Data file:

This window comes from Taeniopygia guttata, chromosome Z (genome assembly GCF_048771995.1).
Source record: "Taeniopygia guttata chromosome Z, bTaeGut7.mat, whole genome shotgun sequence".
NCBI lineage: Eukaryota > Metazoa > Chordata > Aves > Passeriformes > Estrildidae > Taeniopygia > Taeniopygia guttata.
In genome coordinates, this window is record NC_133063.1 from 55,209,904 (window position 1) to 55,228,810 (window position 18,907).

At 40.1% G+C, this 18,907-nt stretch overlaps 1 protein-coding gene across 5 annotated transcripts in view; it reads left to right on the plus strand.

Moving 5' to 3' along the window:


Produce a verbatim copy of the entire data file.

This window comes from Taeniopygia guttata, chromosome Z (genome assembly GCF_048771995.1).
Source record: "Taeniopygia guttata chromosome Z, bTaeGut7.mat, whole genome shotgun sequence".
NCBI lineage: Eukaryota > Metazoa > Chordata > Aves > Passeriformes > Estrildidae > Taeniopygia > Taeniopygia guttata.
In genome coordinates, this window is record NC_133063.1 from 55,209,904 (window position 1) to 55,228,810 (window position 18,907).

At 40.1% G+C, this 18,907-nt stretch overlaps 1 protein-coding gene across 5 annotated transcripts in view; it reads left to right on the plus strand.

Moving 5' to 3' along the window: